Unemployment benefits need tighter controls

Sunday’s Clarion ran a front page story entitled, “6,500 losing federal benefits.” The article highlighted a personal story of a woman who quit her job so that she could take care of her aging grandmother and with the loss of her long term unemployment, she feared that she might lose her apartment. While her intentions to take care of her aging grandmother are admirable, she really isn’t qualified for unemployment insurance benefits; after all, she doesn’t seek or want a job because she would rather take care of her grandmother. I thought the whole point of unemployment benefits was to tide you over until you found another job. I am afraid that too many people now look upon unemployment benefits as a stipend while you pursue something other than work.  

I will admit to being on unemployment a couple of times in my life. In both cases, I quit my current job knowing full well that I could still get unemployment benefits after a 6 week penalty. I looked forward to the idea of being paid to take a break from work, which at the time was good for my mental health, however, had I known that I wouldn’t qualify for unemployment benefits, I would have thought twice before quitting.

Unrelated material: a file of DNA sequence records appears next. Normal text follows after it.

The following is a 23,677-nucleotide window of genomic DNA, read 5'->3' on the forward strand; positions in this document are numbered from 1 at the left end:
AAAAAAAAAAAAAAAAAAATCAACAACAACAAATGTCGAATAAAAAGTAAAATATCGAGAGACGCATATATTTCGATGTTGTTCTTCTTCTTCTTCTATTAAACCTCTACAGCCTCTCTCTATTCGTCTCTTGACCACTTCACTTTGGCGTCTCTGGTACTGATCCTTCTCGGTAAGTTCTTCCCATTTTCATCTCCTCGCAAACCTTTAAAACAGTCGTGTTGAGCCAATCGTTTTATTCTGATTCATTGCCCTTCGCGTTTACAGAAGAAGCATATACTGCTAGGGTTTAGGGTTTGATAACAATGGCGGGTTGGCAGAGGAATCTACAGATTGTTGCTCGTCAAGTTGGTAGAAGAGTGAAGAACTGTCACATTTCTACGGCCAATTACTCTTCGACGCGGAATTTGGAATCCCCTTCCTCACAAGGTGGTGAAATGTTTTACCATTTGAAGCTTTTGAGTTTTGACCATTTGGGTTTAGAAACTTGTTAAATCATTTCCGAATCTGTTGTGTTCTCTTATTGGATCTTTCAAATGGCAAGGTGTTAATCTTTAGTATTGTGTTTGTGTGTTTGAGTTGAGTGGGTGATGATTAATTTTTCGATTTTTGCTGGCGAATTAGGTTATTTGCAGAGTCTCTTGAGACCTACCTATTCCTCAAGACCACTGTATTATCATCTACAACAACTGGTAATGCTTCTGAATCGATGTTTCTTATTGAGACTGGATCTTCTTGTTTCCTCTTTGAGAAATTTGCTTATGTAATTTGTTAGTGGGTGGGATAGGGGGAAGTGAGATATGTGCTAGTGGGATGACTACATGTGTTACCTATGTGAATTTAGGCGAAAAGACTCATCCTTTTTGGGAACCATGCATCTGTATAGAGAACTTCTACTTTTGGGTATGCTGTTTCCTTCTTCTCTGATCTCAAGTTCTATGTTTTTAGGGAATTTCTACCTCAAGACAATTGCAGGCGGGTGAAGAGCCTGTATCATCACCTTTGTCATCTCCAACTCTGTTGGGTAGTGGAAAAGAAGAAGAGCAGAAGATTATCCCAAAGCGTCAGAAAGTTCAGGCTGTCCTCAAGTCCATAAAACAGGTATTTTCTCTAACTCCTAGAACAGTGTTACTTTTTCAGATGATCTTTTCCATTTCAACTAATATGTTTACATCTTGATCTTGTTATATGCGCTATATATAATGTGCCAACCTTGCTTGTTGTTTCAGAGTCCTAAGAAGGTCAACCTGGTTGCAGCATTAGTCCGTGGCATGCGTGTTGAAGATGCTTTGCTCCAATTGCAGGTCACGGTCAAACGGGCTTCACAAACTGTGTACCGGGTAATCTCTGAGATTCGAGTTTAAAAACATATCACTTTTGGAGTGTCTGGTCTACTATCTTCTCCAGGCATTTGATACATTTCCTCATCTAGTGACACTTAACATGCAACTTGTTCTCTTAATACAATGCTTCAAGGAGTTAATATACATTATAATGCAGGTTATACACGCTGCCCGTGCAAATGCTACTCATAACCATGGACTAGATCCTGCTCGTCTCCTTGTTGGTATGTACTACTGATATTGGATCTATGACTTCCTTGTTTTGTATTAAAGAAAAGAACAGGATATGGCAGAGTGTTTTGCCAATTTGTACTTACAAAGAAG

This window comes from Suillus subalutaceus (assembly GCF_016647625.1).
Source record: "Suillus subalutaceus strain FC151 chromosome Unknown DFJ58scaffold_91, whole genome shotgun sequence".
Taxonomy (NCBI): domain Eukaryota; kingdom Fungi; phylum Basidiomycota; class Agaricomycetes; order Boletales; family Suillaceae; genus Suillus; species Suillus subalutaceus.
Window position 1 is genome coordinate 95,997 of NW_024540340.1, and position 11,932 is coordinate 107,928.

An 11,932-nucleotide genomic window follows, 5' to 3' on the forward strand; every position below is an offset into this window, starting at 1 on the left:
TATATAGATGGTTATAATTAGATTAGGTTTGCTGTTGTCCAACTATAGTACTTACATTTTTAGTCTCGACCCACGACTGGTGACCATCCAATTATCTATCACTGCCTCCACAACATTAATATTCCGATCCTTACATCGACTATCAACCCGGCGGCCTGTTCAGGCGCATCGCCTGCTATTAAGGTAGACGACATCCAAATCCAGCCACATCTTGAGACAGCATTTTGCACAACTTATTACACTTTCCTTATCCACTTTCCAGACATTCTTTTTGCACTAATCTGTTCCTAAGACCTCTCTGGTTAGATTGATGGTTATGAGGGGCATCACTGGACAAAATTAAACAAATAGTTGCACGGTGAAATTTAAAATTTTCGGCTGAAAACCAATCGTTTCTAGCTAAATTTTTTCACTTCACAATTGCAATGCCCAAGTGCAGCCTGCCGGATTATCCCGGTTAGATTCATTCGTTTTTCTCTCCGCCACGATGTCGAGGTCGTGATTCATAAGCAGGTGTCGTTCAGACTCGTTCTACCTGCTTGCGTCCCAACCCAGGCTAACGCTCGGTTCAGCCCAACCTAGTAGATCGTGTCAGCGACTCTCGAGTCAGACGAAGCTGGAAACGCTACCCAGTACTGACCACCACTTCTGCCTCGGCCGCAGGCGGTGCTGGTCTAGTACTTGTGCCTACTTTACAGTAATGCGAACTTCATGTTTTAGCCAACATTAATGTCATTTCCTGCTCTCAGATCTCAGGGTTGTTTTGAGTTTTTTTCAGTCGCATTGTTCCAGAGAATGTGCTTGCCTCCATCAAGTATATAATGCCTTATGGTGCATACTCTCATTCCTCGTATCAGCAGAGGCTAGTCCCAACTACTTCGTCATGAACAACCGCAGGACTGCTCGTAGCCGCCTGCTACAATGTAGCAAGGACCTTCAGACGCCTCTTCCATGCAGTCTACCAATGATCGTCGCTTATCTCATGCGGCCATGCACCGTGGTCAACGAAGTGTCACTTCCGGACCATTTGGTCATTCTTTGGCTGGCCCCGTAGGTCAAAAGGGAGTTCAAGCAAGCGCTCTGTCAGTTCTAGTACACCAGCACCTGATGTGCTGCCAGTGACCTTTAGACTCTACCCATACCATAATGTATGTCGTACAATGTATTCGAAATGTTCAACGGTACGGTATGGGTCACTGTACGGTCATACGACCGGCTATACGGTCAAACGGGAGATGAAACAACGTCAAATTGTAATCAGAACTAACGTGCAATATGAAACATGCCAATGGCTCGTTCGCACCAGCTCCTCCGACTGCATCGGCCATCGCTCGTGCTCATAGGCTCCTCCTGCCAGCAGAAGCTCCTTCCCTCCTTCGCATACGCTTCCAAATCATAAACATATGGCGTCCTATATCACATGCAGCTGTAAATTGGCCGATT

There should be money available to care for the eligible elderly by family members. It is usually better care and cheaper than a nursing home, however, it should not be unemployment benefits. I am afraid that if we continue to relax the rules and blurry the lines of unemployment benefits, it will no longer have any meaning. Just like the so-called unemployment rate. It means nothing. Does anyone really think that only 7 percent of the population is unemployed? Please encourage your congressmen and women to tailor legislation that encourages people to work, not take a break on somebody else’s dime.

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